There is no malady to which womankind is liable that should engage more consideration than gonorrhea. Strewn in the train of its ubiquitous and wily germ are pathologic ravages of surpassing import in their clinical and moral consequences, yet hardly recognized or understood. Sinclair, a decade ago, observed a strange indifference toward differential diagnosis of gonorrhea in the female, and even now, when, in the light of recent bacteriology, it is easily possible to demonstrate the gonococcus in the act of pathologic mischief, there exists a notable, if not notorious, tendency on the part of the most general practitioners, and some specialists, to disregard discriminating diagnosis in doubtful cases.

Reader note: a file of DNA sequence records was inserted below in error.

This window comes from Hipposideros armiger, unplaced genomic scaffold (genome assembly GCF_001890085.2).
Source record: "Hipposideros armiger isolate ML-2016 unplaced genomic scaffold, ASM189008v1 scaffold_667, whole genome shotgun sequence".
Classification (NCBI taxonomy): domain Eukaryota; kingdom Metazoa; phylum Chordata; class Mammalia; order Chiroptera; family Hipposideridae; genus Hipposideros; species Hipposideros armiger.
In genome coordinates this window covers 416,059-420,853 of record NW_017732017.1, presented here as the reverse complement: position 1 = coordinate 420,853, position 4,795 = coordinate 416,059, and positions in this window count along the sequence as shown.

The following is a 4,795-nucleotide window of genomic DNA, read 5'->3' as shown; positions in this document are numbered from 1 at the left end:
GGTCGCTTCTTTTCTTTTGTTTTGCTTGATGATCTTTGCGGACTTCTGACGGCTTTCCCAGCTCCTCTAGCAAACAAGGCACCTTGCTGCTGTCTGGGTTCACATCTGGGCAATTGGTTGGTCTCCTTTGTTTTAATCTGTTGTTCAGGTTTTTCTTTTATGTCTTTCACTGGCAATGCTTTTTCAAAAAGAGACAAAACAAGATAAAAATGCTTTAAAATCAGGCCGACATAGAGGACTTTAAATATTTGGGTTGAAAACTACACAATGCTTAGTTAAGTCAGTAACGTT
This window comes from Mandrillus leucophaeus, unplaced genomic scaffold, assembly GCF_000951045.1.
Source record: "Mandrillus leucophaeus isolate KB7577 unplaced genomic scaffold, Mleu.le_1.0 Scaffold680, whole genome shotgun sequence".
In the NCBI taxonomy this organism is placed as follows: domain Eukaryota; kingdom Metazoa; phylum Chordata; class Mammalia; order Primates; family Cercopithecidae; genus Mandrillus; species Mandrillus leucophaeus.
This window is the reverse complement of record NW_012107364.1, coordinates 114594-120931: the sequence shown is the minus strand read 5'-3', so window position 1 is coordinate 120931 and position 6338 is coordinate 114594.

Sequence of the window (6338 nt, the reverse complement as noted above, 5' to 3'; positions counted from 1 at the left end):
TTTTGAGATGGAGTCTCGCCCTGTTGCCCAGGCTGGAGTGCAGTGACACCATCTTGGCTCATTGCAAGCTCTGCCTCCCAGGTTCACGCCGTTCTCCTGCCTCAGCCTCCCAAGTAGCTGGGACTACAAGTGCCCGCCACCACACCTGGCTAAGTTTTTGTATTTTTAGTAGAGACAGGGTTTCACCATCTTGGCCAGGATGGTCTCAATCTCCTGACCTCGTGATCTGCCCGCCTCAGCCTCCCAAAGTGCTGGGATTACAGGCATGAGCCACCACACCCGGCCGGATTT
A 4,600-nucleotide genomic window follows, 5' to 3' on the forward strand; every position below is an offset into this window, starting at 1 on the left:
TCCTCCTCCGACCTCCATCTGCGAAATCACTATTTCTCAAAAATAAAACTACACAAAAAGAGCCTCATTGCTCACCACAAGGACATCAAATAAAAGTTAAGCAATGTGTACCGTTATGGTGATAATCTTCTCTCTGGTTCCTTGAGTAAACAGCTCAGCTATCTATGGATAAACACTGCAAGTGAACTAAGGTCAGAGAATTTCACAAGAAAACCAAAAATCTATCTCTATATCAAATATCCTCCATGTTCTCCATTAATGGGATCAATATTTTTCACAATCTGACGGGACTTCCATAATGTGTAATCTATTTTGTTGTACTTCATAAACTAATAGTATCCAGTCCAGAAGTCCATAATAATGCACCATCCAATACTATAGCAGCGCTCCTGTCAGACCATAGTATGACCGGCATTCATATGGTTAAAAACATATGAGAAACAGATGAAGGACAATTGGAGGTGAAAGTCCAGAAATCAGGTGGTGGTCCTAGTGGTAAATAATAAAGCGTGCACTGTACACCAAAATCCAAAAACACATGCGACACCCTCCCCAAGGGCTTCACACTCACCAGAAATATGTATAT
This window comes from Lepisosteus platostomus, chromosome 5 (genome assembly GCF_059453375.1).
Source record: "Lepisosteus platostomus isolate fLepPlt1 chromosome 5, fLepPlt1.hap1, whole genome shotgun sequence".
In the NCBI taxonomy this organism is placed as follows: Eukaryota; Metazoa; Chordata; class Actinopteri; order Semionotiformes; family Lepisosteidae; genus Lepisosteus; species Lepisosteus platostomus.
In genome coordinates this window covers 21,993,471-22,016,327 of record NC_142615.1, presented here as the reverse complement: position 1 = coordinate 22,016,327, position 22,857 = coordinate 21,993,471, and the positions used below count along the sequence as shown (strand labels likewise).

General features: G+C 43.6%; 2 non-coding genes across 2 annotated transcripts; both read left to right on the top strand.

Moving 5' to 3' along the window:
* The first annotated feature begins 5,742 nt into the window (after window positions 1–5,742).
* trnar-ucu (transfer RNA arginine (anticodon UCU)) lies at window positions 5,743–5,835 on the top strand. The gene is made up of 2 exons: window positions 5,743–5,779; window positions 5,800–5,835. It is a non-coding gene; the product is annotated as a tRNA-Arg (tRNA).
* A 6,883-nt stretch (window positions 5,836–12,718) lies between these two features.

The diagnosis of acute gonorrhea in women is comparatively easy, even without the microscope. What with a history of impure coitus, free purulent secretion from vulva, vagina and urethra, intertrigo, burning on micturition, and vesical tenesmus, the diagnosis is not far